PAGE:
One of the fundamental resources in the cloud model is scalable, high performing storage accounts for storing a number of different resources such as data in blobs, access to queues and simple table services. This functionality is provided within Microsoft Azure, a number of options are available depending on your requirements. This post provides an introduction to storage within Microsoft Azure.
At a high level, a number of storage services are provided within Microsoft Azure. These services are:
- Blob storage
- Table storage
- Queue storage
- File storage
Blob storage provides you access to unstructured blob storage, a blob can be any type of text or binary data such as documents, media, applications or VHD files. Table storage on the other hand provides you with access to NoSQL key-attribute storage which is structured. This allows you as a developer quick access to vast amounts of data and rapid development. Queue storage is aimed at providing reliable messaging for workflows and communication between different components. Finally, file storage is traditional file share based storage that you would usually associate with on-premises file servers using SMB. Applications can share files using file storage via mounted shared and applications can access via the API.
Storage in Microsoft Azure starts with a storage account. Storage accounts themselves are free, it’s the data stored within them which is chargeable. General purpose storage accounts can then have containers for blob storage, tables, queues and shares. Blob storage accounts only have containers for storing blobs.
When provisioning storage accounts, you can select between two types of performance tiers, standard and premium. Standard storage offers performance of 500 IOPS and premium 5000 IOPS. If you provision blob storage then you currently can only provision this as standard storage. In this scenario you can however select between hot or cool access tiers. Hot indicates that you will access blobs more frequently, meaning you can store data at a lower access cost. Cool indicates that the blobs will be accessed less frequently and storage costs will be cheaper.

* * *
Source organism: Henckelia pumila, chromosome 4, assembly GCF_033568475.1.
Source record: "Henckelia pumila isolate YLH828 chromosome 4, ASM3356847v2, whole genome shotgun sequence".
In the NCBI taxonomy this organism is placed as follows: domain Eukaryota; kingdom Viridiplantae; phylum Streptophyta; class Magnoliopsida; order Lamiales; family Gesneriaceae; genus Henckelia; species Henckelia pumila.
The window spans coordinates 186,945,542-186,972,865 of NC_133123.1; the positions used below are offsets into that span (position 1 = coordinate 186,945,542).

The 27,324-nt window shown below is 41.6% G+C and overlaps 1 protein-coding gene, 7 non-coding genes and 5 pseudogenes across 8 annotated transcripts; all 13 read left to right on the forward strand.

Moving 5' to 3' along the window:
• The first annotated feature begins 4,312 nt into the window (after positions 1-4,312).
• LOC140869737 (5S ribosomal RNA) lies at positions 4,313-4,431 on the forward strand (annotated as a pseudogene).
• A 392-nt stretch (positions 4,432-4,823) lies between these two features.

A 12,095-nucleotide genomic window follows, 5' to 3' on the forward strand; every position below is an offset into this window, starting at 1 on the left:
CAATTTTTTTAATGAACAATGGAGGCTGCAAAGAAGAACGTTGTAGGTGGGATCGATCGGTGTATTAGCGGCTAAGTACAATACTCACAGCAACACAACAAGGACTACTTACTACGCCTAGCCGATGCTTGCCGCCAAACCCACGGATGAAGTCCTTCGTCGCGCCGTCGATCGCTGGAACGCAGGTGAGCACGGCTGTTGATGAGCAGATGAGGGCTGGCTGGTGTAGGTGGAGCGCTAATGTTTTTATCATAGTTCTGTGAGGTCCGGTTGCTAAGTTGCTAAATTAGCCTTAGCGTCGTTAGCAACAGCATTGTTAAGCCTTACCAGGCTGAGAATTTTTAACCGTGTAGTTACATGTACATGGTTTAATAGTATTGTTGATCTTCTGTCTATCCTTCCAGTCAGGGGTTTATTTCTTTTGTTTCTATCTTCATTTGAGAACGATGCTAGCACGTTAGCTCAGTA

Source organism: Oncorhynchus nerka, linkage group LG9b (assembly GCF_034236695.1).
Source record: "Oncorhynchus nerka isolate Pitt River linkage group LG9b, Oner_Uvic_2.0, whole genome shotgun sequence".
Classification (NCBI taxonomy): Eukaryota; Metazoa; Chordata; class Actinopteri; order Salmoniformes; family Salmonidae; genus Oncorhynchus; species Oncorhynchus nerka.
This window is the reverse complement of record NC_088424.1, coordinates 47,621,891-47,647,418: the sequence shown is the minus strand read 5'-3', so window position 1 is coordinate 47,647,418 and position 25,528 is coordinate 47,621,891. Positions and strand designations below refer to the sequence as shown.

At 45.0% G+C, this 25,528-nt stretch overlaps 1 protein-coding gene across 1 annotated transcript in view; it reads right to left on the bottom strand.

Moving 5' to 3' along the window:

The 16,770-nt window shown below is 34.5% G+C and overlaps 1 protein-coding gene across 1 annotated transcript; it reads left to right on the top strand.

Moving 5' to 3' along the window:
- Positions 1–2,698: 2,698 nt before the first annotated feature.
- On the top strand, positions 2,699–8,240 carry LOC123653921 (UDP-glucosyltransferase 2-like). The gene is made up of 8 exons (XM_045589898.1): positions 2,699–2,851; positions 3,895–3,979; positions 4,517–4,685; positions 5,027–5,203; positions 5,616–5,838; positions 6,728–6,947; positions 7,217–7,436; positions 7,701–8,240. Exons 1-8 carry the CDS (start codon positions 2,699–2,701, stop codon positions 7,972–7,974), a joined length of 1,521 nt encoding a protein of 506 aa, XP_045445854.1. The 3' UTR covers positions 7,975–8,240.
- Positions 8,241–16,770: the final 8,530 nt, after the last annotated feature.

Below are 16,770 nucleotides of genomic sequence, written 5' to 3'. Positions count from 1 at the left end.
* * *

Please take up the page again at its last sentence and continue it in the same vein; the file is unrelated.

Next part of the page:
In order to quickly deploy a storage account in Microsoft Azure we can use either PowerShell or JSON templates. The JSON template for this post is available on GitHub. Let’s take a closer look at how to deploy the storage account. You will see a file called Create-StorageAccount.ps1, this file is responsible for defining the deployment parameters and executing the template. It’s a basic structure but will be covered in more detail.
$RgName = (Get-AzureRmResourceGroup -Name "TheAzureGuy").ResourceGroupName New-AzureRmResourceGroupDeployment -Name "NewStorage" -TemplateFile .\ProvisionStorageAccount.json -ResourceGroupName $RgName ` -name "saeuntheazureguy" ` -accountType "Standard_LRS" ` -location "northeurope" ` -encryptionEnabled $false
Once we have passed in the resource group name and a name for the deployment (which isn’t actually mandatory), we have to define the parameters which are stored in the template. We can also do this using a parameters JSON file as well, but this will be covered in a later post.
- Name – This is simply the name used for the storage account, it will be used as the access route.
- Account Type – This defines the type of storage we are provisioning, locally redundant and globally redundant are among the options here.
- Location – This is the Microsoft Azure region where the storage should be deployed.
- Encryption Enabled – This is a boolean value defining if the storage account should have encryption enabled.